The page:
I immediately called my PCP who my instructions said I should call first with any “emergencies”. Fortunately I got right through to him. He said, yes, quit the Oxycodone immediately and replace it with Ibuprofen. He had my surgeon’s directions online so he knew what the maximum Ibuprofen dosage should be. He said to go with that, and if that did not quell the pain, he had another “drug” that might work.

I went 24 hours into the new dosages and immediately started to clear the clouds in my head. Not as quickly as I would have liked. But I saw an immediate improvement. My appetite came back, my ability to get out of bed expanded and my ability to think cleared up a lot. The only issue was a bit more pain, particularly at night. Sleeping was difficult.

The next day I called Dr. Woodward’s office to ask about expanding the dosage of Ibuprofen. I got Tara, of course, who checked with the doctor and said I could expand my Ibuprofen dosage from 400mg every 4 hours to 600mg every 4 hours. That made all the difference. I haven’t had any pain of any kind since. As a matter of fact, two days after that I went back down to 400mg of Ibuprofen every 4 hours voluntarily.

Two quick notes for those of you going into this procedure. First, the bathroom. As I said, no problem in any constipation category. And men have it much easier than women in being able to stand up to urinate. I would imagine women would probably be advised to get one of those “tall” toilet seats. And on the sitting part of the bathroom usage, my hip had been so painful prior to the surgery, that it was actually now easier for me to sit on the toilet than before. I was very used to the straight left leg exercise that Hannah had shown me that first afternoon.

The second note is on showering. I had been advised to purchase a shower seat. Fortunately for me, my handicapped sister lives with me and she has one already installed. So, showering was a no-brainer for me. The only caution I would add was the long shower brush. The Occupational Therapists had told me about that, too. Fortunately, that was the only one of the tools I already had prior to going into surgery. Very valuable. By my third shower, I could stand the whole time, so showering was very easy.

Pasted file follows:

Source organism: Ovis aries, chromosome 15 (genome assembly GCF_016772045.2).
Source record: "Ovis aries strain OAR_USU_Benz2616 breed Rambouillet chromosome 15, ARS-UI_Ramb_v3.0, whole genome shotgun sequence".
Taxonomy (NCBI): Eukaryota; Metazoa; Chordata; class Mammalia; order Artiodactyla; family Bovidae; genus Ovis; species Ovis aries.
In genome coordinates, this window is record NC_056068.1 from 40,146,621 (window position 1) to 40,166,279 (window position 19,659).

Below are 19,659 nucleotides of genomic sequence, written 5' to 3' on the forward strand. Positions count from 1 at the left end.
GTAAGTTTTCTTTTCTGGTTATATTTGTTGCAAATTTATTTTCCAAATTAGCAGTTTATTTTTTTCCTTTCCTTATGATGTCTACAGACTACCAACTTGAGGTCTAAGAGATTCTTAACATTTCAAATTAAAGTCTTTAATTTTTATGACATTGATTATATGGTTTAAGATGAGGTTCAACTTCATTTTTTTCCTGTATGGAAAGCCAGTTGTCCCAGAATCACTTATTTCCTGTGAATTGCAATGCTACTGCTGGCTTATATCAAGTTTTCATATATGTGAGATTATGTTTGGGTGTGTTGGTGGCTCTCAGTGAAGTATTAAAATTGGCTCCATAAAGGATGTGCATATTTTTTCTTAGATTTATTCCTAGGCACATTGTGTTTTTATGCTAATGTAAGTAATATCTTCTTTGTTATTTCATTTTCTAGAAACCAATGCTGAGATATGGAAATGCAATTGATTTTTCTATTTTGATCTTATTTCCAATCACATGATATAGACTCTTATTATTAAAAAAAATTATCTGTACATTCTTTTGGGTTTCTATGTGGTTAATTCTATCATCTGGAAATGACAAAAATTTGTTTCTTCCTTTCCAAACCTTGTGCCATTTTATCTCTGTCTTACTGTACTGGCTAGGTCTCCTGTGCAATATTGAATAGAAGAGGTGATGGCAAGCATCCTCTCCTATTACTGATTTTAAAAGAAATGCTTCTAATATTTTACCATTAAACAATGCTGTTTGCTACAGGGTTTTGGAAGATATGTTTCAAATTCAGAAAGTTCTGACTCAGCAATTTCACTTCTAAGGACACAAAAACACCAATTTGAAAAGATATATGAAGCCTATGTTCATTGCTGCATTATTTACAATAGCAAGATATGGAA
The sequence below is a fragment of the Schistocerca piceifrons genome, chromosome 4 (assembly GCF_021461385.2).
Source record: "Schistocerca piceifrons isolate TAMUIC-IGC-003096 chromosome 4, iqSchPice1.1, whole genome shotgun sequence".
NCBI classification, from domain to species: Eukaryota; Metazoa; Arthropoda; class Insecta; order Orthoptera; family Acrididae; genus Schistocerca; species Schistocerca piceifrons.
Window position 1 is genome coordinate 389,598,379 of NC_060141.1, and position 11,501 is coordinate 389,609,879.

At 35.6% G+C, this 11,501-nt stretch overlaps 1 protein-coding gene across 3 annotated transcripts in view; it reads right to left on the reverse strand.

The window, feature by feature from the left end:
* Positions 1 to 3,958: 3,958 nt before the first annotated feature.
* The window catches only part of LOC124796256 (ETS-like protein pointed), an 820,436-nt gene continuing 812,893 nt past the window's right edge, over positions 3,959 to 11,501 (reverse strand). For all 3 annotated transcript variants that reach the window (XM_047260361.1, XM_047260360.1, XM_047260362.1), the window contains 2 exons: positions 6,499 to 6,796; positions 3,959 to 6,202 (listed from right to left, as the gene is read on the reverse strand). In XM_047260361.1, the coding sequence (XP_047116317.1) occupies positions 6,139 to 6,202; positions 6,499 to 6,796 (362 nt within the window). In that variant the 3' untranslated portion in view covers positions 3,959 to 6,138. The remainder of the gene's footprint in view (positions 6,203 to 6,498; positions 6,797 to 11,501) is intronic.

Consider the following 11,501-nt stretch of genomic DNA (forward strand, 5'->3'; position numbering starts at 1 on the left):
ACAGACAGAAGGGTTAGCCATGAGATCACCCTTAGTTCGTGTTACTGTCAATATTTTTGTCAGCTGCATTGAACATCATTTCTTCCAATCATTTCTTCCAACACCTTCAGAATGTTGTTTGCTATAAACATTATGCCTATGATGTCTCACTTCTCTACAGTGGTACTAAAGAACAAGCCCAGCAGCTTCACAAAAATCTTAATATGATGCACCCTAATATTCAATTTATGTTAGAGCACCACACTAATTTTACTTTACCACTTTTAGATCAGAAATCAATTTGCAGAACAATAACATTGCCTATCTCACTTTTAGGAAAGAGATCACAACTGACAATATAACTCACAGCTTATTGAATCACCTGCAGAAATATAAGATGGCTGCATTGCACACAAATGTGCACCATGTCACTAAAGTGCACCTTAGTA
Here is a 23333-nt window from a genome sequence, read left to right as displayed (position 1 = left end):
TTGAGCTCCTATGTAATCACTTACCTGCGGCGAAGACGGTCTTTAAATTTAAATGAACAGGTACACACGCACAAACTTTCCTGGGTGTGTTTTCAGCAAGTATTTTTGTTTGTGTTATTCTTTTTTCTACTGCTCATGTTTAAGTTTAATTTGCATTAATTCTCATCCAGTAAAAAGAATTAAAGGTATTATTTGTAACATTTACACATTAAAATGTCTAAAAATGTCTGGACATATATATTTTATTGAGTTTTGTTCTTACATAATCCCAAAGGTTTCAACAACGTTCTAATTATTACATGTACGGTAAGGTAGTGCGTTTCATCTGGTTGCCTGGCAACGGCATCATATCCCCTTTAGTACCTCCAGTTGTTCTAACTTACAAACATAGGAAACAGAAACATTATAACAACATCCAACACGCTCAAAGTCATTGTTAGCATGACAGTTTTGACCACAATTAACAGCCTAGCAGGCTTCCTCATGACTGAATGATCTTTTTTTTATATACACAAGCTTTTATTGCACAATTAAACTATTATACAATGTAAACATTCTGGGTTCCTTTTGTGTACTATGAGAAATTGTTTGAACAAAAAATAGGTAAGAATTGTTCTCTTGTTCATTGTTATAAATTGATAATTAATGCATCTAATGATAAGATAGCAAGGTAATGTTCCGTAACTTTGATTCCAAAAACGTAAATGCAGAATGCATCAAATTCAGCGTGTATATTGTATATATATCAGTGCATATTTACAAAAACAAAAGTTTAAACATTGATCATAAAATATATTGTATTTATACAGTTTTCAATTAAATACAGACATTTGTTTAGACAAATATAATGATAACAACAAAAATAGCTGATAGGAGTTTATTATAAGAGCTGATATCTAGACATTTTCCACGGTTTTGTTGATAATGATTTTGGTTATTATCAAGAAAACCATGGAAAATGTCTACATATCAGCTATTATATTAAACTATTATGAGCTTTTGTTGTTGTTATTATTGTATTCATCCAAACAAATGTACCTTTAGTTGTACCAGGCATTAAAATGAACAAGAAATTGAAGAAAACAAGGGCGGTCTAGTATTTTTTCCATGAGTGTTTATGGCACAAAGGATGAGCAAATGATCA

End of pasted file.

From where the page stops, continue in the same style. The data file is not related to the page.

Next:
Along that line, the nurses had said that I “may” want to remove my bandage. And if I did, I should use soap and water with no lotions or creams. My bandage is still stuck quite solidly on, so I’m just going to wait until my follow-up exam with Dr. Woodward.

As I said, my Oxycodone experience was the only glitch in the recuperation phase. My appetite is going strong. I never had any constipation. I avoided blood clots and thin blood. Other than the Oxycodone haze, everything has gone even better than any of the surgical or hospital teams predicted. I’m walking over 2,000 steps per day, doing my Courtney-prescribed initial physical therapy and now driving short distances…all within 2 weeks of my surgery.

I got up the nerve to pull the duct tape off today and cleaned the incision.  Actually even that went well.

I had my follow-up meeting with Dr. Woodward today and he said everything is A-OK and cleared me for alcohol, more activity and no cane walking.  He suggested continuing to abide by the “use my pain as my activity barometer” mantra.  And he advised wearing my pants higher than usuaI for  while to not rub on the incision. have my first “real” physical therapy session in 2 days. I actually have 4 business meetings out of the house later this week. We’re moving along quite well, thank you.

So, that’s the entire adventure. If anything comes up out of my follow-up meeting with Dr. Woodward or my physical training sessions, or God-forbid there are any complications, I will create Post #4 and let you know.

Please continue to comment on these posts. It’s strange to go through this alone, although I have met many, many others who have great stories to share about their hip replacements. Please share your stories here. It will only make the next person’s adventure that much easier. Thanks.